Making Arancini (Rice Balls) The Easy Way
I am not Italian. I don’t have an Italian grandmother who hands down all her delicious culinary secrets so I have to pretend and make stuff up as I go along.
I love rice.
I love cheese.
I love fried things.
I love fried things dipped in marinara sauce.
Here is how a non-Italian makes arancini (rice balls) and it couldn’t be simpler or more delicious.
- 3 cups cooked and cooled rice.
- 1 egg
- Mozzarella cheese cubes
- 1/4 cup flour
- Italian flavored panko bread crumbs (or make your own)
- Bertolli Riserva Marinara Sauce
Combine all the ingredients with the exception of the bread crumbs, mozzarella cheese and the marinara sauce.
I add the flour and egg to help the rice to stick to itself and form nice rice balls. I am not the most talented person when it comes to making rice correctly so the addition of these two ingredients helps cover up any cooking mistakes I might make in my rice cooking.
With clean hands, scoop up a small amount of the rice mixture and squeeze it into a ball the size of a tangerine.
I found that if you give it a good hard squeeze it will help hold its shape.
Press a cube of mozzarella cheese into the center of the rice ball.
I find that the fresh mozzarella cheese works best and melts nicely but I have also used mozzarella cheese sticks in a pinch.
Make sure the mozzarella cheese is completely encrusted in rice.
Add a bit more rice if needed.
Aren’t they pretty?!
This recipe made a dozen arancini but this recipe could easily be scaled to a larger recipe if you need to feed a bigger crowd.
I have seen some recipes that have you roll the rice balls in flour and then egg wash followed by the bread crumbs.
I have had good luck rolling them directly in the bread crumbs. You are welcome to do the flour/egg wash method….I just wanted to save time!
Make sure the bread crumbs are pressed firmly into the rice balls.
In 350 degree oil, fry them for 2-3 minutes or until golden brown and head through.
Don’t over crowd your pan or you will loose temperature in the oil.
Allow them to drain on paper towels.
Sprinkle with salt.
Serve in a pool of Bertolli® Riserva marinara.
You may want to mix up your dipping sauce by choosing another one of the Bertolli® Riserva sauces:
• Bertolli® Porcini Mushrooms & White Truffle Oil
• Bertolli® Asiago Cheese & Artichokes
• Bertolli® Balsamic Vinegar & Caramelized Onions
It’s been more than 150 years since Francesco Bertolli began selling his olive oil in the small town of Lucca, Italy. In 1865, Francesco opened a small storefront business selling regional foods such as olive oil, wine, cheese and olives. In the late 1800s, Italian immigrants in America, unable to find the products to which they were accustomed, wrote to Bertolli asking for crates of olive oil. In reply, Bertolli sent orders to America and thus became the first exporter of olive oil. From its beginnings in olive oil, Bertolli today has grown to also include a broad range of Italian-inspired pasta sauce and skillet meals. Today, more than 150 years since Francesco Bertolli began selling his olive oil in Lucca, Italy, the original “Villa Bertolli” at piazza S. Donato still stands – just as Bertolli remains at the heart of the Italian-inspired cuisine enjoyed at home by millions of families around the world.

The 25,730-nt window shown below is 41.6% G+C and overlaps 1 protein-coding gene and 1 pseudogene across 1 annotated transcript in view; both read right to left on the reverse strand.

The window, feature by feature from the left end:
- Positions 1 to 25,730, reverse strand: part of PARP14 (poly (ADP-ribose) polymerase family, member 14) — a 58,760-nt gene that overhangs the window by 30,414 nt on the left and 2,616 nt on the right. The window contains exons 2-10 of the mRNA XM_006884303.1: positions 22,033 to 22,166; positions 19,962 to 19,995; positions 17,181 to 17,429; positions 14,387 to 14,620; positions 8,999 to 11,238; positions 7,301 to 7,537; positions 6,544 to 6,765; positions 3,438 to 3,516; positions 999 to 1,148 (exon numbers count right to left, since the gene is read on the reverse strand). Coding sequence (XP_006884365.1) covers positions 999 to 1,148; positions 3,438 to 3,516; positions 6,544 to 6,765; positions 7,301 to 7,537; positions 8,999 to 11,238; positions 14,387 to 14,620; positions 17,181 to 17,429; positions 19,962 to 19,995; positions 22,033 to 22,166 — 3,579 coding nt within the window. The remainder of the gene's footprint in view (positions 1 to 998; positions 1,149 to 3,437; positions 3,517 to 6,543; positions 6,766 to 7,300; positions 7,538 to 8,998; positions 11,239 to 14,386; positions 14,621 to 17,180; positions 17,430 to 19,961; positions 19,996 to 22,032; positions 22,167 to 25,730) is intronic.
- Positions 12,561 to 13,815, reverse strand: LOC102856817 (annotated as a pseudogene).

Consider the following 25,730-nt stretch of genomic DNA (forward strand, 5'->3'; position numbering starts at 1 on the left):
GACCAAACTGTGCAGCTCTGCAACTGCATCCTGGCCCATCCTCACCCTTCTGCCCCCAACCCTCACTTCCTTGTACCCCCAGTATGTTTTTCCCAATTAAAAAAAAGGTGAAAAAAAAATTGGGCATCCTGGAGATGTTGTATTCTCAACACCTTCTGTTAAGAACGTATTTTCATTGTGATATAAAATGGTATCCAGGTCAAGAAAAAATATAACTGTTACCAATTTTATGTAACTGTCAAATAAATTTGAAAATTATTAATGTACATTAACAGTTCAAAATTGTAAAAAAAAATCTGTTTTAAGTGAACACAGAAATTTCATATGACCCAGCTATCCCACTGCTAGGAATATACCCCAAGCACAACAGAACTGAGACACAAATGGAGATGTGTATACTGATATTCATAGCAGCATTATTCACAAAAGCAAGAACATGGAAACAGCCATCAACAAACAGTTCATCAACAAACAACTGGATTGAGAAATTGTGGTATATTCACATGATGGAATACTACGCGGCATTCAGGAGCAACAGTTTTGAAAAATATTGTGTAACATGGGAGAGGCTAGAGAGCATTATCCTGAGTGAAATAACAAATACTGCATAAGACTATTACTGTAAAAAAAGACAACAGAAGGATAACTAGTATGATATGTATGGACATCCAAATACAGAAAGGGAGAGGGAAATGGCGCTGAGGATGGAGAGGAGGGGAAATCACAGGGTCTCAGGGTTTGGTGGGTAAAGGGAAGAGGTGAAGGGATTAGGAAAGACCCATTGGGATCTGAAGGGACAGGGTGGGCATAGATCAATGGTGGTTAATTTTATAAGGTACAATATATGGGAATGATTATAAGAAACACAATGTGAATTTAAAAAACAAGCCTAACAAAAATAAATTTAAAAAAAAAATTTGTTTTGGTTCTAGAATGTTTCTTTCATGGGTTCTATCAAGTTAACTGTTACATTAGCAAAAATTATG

Join us in celebrating 150 years of delicious food, friends and family. Felice Anniversario and Buono Appetito!
Tips from the Bertolli Cooking School:
MAKING FLOWERS LAST LONGER
Centerpieces bring any dinner to life. Keep them healthy by adding a sugar cube to provide nutrients and a penny to fight bacterial growth in the water.
SET YOUR TABLE THE TUSCAN WAY
A classic Italian table setting has multiple glasses—one for water, one for white wine and one for reds. It isn’t dinner without vino! I couldn’t agree more)
THE ESSENTIAL OLIVE
Native to the Mediterranean area, olives are essential in Italian cooking. The difference in olive colors is due to ripeness. Green olives are picked before they are ripe, while black olives ripen fully.
ANTIPASTI (my favorite!!!)
There are typically five courses in a traditional Italian meal. Antipasti, the first course, might include crostini, bruschetta, or salami.
BUILDING AN ANTIPASTI TRAY
Get out your finest wooden platter and include items such as:
- Cheeses: Provolone, mozzarella, brie
- Cured Meat: Salami, prosciutto, spicy pepperoni
- Vegetables: Roasted red pepper, artichoke, pepperoncini
- Fruit: Grapes, strawberry, cantaloupe
- Crostini or crackers
GET THE MOST FROM YOUR LEMONS
Citrus adds a lovely kick to dishes, so get more juice from your lemons. Either microwave it for 20 seconds or roll on a hard surface before cutting.
DON’T RINSE THAT PASTA
When your pasta is off the stove and drained, be sure to leave it alone! The starch left on pasta after cooking actually helps it absorb whatever sauce you are using.
THE RIGHT RICE FOR RISOTTO (my FAVORITE!!!)
When making risotto, make sure you have the best rice for the job. The starch found in Italian short-grain rice varieties such as Arborio or Carnaroli is the perfect way to add to a risotto’s creamy texture.
More more tips on brining Tuscany to your table visit this link.
How You Can Help
For each photo shared via social media using #MyTuscanTable throughout October, Bertolli® will make a $1 donation to help end childhood hunger in America through a partnership with No Kid Hungry. With each dollar, No Kid Hungry will provide 10 healthy meals to kids in need, up to a half a million meals. No Kid Hungry is ending childhood hunger in America by ensuring kids have the healthy food they need, every day. The Bertolli® brand is proud to lend its passion for uniting people over food to help connect kids struggling with hunger to the nutritious meals they need to grow and thrive.